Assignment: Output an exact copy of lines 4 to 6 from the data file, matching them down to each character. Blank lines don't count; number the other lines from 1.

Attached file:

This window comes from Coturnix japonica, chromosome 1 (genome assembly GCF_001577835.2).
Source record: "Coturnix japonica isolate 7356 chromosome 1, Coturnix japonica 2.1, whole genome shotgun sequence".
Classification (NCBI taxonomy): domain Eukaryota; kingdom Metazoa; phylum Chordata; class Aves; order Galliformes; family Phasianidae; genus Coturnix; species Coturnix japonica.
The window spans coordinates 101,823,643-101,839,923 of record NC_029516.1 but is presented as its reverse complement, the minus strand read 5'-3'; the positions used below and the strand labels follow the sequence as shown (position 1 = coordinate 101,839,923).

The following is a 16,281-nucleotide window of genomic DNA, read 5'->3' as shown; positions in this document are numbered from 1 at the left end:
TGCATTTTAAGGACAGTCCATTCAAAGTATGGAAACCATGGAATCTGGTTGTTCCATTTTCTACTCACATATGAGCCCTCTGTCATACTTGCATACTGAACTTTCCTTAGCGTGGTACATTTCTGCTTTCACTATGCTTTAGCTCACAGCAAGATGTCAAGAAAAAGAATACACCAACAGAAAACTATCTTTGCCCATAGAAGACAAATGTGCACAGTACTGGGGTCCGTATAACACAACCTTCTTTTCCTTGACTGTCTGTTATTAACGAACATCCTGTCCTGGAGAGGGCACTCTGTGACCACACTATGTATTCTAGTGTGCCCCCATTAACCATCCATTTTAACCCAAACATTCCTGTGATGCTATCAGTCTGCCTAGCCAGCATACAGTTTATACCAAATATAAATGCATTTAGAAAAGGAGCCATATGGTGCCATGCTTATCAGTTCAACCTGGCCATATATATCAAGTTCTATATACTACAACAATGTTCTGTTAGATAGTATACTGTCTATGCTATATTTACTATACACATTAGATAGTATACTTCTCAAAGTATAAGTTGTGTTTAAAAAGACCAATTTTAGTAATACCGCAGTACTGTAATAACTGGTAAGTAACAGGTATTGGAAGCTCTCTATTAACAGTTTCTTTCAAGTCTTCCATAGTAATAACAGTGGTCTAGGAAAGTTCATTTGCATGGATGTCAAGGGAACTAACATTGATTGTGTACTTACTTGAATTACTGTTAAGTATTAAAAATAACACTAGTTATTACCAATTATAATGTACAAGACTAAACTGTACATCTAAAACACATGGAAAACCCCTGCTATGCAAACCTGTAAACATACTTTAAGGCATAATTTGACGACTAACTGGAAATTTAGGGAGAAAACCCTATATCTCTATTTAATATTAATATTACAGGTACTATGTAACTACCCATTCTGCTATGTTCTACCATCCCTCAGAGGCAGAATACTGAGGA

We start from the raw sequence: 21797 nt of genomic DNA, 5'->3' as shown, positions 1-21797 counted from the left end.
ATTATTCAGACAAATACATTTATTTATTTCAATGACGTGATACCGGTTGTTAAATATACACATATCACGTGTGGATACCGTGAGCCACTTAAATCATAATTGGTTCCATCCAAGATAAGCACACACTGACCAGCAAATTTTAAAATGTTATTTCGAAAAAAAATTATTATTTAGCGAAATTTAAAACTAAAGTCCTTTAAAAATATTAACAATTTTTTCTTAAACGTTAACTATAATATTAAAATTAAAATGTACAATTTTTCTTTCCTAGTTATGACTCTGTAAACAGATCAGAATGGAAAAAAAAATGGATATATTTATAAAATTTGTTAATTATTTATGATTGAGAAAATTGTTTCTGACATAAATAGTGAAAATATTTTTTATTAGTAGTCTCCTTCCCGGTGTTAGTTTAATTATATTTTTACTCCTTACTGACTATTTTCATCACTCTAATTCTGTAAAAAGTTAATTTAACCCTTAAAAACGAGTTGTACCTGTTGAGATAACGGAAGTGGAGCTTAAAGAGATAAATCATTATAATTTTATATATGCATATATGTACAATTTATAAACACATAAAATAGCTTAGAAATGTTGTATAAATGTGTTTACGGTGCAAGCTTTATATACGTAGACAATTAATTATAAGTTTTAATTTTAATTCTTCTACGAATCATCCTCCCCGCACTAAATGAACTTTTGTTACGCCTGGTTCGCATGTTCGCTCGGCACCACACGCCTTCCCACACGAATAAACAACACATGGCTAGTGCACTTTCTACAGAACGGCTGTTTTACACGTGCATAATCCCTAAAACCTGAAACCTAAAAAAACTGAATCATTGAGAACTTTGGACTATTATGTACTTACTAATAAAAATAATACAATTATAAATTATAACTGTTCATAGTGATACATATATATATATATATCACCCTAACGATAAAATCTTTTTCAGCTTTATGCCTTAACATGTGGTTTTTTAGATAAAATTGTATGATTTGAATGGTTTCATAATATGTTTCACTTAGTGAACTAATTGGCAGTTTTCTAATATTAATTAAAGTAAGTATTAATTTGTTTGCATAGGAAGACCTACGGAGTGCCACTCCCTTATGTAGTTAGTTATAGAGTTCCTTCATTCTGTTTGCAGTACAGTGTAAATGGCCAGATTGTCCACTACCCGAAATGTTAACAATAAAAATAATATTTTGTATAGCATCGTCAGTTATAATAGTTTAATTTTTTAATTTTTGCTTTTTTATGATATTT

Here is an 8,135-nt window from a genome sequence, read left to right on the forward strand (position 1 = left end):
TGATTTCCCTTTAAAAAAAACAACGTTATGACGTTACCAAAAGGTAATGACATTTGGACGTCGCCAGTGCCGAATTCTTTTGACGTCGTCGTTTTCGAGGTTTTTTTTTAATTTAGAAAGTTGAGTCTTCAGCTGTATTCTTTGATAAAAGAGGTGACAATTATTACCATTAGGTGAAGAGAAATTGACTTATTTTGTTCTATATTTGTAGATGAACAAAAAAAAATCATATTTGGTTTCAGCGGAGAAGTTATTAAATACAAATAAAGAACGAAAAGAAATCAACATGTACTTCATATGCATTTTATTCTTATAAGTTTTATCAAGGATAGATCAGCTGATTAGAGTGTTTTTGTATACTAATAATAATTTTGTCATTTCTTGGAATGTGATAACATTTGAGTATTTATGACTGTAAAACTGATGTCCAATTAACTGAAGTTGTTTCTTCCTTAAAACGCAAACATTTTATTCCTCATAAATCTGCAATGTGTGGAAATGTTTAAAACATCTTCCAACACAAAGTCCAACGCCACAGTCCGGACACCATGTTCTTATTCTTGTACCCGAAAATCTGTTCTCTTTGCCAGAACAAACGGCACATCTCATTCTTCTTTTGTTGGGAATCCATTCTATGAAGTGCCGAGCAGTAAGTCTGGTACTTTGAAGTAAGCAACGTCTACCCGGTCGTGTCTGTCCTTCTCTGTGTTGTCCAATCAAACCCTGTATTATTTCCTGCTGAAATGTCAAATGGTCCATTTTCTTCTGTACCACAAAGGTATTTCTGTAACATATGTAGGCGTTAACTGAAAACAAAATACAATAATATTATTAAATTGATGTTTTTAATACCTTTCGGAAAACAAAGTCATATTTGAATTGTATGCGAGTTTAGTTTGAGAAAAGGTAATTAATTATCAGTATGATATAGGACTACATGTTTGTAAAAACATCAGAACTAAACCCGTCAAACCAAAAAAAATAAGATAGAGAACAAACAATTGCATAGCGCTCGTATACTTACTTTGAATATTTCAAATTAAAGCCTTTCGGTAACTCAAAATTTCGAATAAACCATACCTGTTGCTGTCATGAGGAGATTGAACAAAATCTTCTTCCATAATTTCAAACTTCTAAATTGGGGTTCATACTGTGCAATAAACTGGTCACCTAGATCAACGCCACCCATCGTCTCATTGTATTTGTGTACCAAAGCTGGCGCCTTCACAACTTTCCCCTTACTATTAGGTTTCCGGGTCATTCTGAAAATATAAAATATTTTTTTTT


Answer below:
The window spans coordinates 101,823,643-101,839,923 of record NC_029516.1 but is presented as its reverse complement, the minus strand read 5'-3'; the positions used below and the strand labels follow the sequence as shown (position 1 = coordinate 101,839,923).

The following is a 16,281-nucleotide window of genomic DNA, read 5'->3' as shown; positions in this document are numbered from 1 at the left end:
TGCATTTTAAGGACAGTCCATTCAAAGTATGGAAACCATGGAATCTGGTTGTTCCATTTTCTACTCACATATGAGCCCTCTGTCATACTTGCATACTGAACTTTCCTTAGCGTGGTACATTTCTGCTTTCACTATGCTTTAGCTCACAGCAAGATGTCAAGAAAAAGAATACACCAACAGAAAACTATCTTTGCCCATAGAAGACAAATGTGCACAGTACTGGGGTCCGTATAACACAACCTTCTTTTCCTTGACTGTCTGTTATTAACGAACATCCTGTCCTGGAGAGGGCACTCTGTGACCACACTATGTATTCTAGTGTGCCCCCATTAACCATCCATTTTAACCCAAACATTCCTGTGATGCTATCAGTCTGCCTAGCCAGCATACAGTTTATACCAAATATAAATGCATTTAGAAAAGGAGCCATATGGTGCCATGCTTATCAGTTCAACCTGGCCATATATATCAAGTTCTATATACTACAACAATGTTCTGTTAGATAGTATACTGTCTATGCTATATTTACTATACACATTAGATAGTATACTTCTCAAAGTATAAGTTGTGTTTAAAAAGACCAATTTTAGTAATACCGCAGTACTGTAATAACTGGTAAGTAACAGGTATTGGAAGCTCTCTATTAACAGTTTCTTTCAAGTCTTCCATAGTAATAACAGTGGTCTAGGAAAGTTCATTTGCATGGATGTCAAGGGAACTAACATTGATTGTGTACTTACTTGAATTACTGTTAAGTATTAAAAATAACACTAGTTATTACCAATTATAATGTACAAGACTAAACTGTACATCTAAAACACATGGAAAACCCCTGCTATGCAAACCTGTAAACATACTTTAAGGCATAATTTGACGACTAACTGGAAATTTAGGGAGAAAACCCTATATCTCTATTTAATATTAATATTACAGGTACTATGTAACTACCCATTCTGCTATGTTCTACCATCCCTCAGAGGCAGAATACTGAGGA